"Can you tell me what this number is based on?" I asked. Joe explained that it was current fair market value set in January of 2008. Not much of an explanation. Where do they come up with this math - considering the housing market right now, my brain was racing.

"So you mean to tell me that if I were to slap up a For Sale sign today, I could ask 97 thousand dollars for my house that's built over an abandoned mineshaft, has had 60 foot deep subsidences in the backyard, and is crooked?"

I signed a paper that said I was not in agreement with the assessment, and Joe gave me a list of items I would need to bring to my formal hearing:

mine maps
photos of subsidences
photos of house and land
copy of the deed (for lot size determination)

At no point during my phone call to set up this 15 minute interview was I told what I might need to bring. Joe added with a condescending tone to his list, "Make sure you bring everything. I'll be here for that hearing, and if you don't have it all, you won't get anywhere."

On my way out, I filled out the request for a formal hearing form, which didn't match up with the intial form I received in the mail at all. Then I was told there was a five dollar filing fee.

Not being told what to bring to the intial meeting meant that they were pretty much sure people would get nowhere with an informal hearing, and would need the formal hearing. Five bucks per person adds up quickly. I thought of the first man who stopped and asked "Informal?" He was right.

I'll be contacted about a date for my formal hearing in Sept. I'll have all my ducks in a row by then. Once I have the hearing, I won't hear from them on a decision until October.

Thursday, July 10, 2008

Pure Ego

It won't last much longer, that stunned, mouth agape look I get sometimes when I announce that Helen is my daughter. Once the new friend is breathing again, the following comments are usually made:

You could be sisters!
You don't look old enough to have a child.
I'll bet you get this all the time, but you really look young.

I smile, reply with "It's genetic," or "I love what I do, and it keeps me young."

This assumption is irritating and pleasurable, like scratching the sole of an itchy foot. For Helen, it's just irritating. Sure, I'm flattered that people think I look so young, but I've also spent the past 17 years (I count gestation) wrapped up in the careful and delicate needlework of being a mother and raising a decent human being. Give me some credit.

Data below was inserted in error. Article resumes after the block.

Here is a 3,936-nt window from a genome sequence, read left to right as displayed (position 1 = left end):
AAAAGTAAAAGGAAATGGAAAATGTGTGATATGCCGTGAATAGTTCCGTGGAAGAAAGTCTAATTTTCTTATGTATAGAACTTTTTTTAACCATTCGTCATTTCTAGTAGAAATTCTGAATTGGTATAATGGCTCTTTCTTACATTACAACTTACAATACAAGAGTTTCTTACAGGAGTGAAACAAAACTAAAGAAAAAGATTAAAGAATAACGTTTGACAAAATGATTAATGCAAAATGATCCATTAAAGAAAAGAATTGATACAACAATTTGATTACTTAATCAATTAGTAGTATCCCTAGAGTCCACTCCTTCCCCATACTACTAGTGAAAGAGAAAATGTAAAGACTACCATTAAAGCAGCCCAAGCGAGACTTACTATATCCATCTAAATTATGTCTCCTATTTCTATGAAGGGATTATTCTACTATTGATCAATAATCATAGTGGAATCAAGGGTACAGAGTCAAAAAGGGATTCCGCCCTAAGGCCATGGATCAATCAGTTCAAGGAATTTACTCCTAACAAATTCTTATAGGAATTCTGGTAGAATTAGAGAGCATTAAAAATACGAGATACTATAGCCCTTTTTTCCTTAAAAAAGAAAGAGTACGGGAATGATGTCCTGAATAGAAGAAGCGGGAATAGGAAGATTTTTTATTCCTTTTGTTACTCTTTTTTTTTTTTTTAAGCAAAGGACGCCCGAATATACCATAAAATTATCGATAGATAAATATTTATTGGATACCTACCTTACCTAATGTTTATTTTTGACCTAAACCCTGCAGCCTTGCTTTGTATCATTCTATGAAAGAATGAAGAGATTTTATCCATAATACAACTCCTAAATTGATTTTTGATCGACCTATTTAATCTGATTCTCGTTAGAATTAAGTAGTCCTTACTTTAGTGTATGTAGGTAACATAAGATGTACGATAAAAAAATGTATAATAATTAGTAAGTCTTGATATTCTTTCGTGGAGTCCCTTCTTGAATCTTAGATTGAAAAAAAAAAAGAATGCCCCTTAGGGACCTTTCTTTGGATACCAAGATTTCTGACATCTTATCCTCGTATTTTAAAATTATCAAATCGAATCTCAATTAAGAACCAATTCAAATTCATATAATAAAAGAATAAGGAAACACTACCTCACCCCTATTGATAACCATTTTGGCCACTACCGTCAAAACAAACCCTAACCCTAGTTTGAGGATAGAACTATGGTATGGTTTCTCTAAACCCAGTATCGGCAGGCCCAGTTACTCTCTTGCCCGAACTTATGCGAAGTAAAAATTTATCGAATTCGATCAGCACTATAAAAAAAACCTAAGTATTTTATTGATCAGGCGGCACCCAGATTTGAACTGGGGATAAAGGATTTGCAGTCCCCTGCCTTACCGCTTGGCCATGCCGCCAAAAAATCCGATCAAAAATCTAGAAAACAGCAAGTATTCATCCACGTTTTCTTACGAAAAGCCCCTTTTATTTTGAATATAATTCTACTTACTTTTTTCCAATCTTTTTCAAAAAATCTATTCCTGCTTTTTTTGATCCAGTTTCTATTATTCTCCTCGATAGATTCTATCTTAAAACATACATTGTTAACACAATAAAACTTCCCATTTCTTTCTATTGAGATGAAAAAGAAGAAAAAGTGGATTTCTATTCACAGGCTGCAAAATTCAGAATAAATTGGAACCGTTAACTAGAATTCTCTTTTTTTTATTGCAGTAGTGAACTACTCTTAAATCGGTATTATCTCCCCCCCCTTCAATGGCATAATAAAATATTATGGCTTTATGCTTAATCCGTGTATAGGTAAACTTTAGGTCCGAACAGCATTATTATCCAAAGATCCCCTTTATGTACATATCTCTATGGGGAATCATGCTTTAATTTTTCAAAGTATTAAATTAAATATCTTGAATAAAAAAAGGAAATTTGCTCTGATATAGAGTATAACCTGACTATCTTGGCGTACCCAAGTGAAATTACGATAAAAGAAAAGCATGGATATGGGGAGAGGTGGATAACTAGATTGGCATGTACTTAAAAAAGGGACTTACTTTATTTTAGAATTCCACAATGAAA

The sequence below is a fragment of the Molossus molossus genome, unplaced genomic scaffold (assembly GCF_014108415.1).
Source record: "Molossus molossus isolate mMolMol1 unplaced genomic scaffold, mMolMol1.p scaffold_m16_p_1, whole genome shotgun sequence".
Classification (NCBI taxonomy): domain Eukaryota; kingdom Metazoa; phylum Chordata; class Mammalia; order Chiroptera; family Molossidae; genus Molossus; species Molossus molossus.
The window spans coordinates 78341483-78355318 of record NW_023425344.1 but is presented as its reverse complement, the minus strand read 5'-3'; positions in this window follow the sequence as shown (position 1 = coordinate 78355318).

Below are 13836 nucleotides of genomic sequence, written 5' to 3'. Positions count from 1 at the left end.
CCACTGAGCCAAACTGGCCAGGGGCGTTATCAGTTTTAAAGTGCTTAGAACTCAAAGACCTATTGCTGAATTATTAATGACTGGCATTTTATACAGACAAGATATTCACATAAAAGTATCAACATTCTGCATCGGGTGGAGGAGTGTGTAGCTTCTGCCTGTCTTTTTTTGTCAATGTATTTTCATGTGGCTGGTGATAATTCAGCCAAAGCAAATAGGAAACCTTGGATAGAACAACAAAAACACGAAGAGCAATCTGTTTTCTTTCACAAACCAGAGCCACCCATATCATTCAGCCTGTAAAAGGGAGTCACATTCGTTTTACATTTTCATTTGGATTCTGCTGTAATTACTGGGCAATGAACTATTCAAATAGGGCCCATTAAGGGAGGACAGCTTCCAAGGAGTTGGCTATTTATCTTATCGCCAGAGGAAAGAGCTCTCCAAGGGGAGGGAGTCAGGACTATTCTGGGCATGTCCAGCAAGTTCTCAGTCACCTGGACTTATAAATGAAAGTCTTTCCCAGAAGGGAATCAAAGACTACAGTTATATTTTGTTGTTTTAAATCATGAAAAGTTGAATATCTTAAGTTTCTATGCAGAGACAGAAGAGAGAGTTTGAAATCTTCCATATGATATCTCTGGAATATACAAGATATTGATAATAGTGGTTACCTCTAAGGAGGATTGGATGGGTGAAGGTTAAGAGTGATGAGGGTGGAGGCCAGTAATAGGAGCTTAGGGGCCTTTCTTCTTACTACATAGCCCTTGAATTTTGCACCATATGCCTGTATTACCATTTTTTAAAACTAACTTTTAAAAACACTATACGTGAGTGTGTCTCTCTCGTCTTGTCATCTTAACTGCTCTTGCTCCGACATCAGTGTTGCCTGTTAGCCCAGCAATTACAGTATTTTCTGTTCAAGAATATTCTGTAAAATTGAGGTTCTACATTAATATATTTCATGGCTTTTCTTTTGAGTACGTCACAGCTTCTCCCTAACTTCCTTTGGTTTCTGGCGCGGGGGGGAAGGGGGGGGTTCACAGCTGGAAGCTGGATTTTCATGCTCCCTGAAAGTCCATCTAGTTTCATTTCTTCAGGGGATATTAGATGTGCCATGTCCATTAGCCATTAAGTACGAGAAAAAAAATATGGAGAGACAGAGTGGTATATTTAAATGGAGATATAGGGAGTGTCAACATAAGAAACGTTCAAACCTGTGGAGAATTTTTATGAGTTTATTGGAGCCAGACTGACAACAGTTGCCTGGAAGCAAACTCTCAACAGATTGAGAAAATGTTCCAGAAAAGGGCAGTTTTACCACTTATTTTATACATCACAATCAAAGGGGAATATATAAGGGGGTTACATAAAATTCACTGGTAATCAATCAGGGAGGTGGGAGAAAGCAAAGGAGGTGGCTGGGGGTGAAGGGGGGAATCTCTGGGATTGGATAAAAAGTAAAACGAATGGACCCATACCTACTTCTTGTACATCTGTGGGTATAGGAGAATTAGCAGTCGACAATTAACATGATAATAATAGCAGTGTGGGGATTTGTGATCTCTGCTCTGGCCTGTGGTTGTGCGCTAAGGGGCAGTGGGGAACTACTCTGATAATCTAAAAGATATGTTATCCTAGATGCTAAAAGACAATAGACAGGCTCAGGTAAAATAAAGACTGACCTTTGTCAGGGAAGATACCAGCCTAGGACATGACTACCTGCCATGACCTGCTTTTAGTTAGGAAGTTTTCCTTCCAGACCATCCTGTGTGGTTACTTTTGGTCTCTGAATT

How will I feel when the comments wane? I'll whine then too, because that's what I do best. Maybe that's why I seem so young.

Wednesday, July 09, 2008

Life imitates life

There is a young robin that has fallen in love with my pet cockatiel, Bananafish. Every morning when I do my yoga I let Bananafish out of his cage. He flies around the room, stretches his wings when I do the Sun Salutation, and lands on my head or shoulders when I'm in quieter poses. He imitates the sounds I make, a few household machinery rings, dings and chugs, and can say a few key phrases for bird networking (Who's a pretty bird? Bananafish. I'm a peepy peeper. Love you!) I've noticed that he also imitates other bird chirps. Apparently he does a really good impression of a robin. This morning he lured one right into the window and it hit with a dull thwack and landed in the lemon balm in the garden below. The poor robin just sat there, regrouping, it's little beak downturned like half of a staple. Scruffy. Perhaps pissed. Plotting a sweet, lemony revenge.

Tuesday, July 01, 2008

Yesterday, This Morning, and into the Foreverafter

A woman with bright cobalt blue hair. 

As Dave and I stood on the sidewalk outside the studio, a man driving by leaned out his car window to say "Hey you, Fuck you." It was a very intimate and targeted Fuck You.

The proof for a poem of mine that will be on the bus soon (I hope the #12) is up in the window of the studio. Come over and read it. Or take the bus in the coming  months - Poetry In Transit!

Two good emails - one from an editor kindly responding to work I submitted to an anthology, and another from a woman who wants me to teach a workshop in the fall.

A few days ago I got an email from Franz Wright, but it wasn't really for me, it was for another poet. I passed it along. Then I ordered one of his books.

This is a week of creative collaboration with the love of my life. 

Helen started her new job this morning. She's working for a local magazine - writing, making sales calls, doing office work. One of the greatest sounding "first jobs" ever. She's excited. 

Learning lines. My brain likes to twist words and substitute. Bad.

The firemen said hello this morning as I opened the studio. They stand in the truck bays and hold their coffees and stare into the studio all day. They have yet to set foot in here, but they'll eat the cookies I take over to them. Maybe I need to leave a trail of crumbs.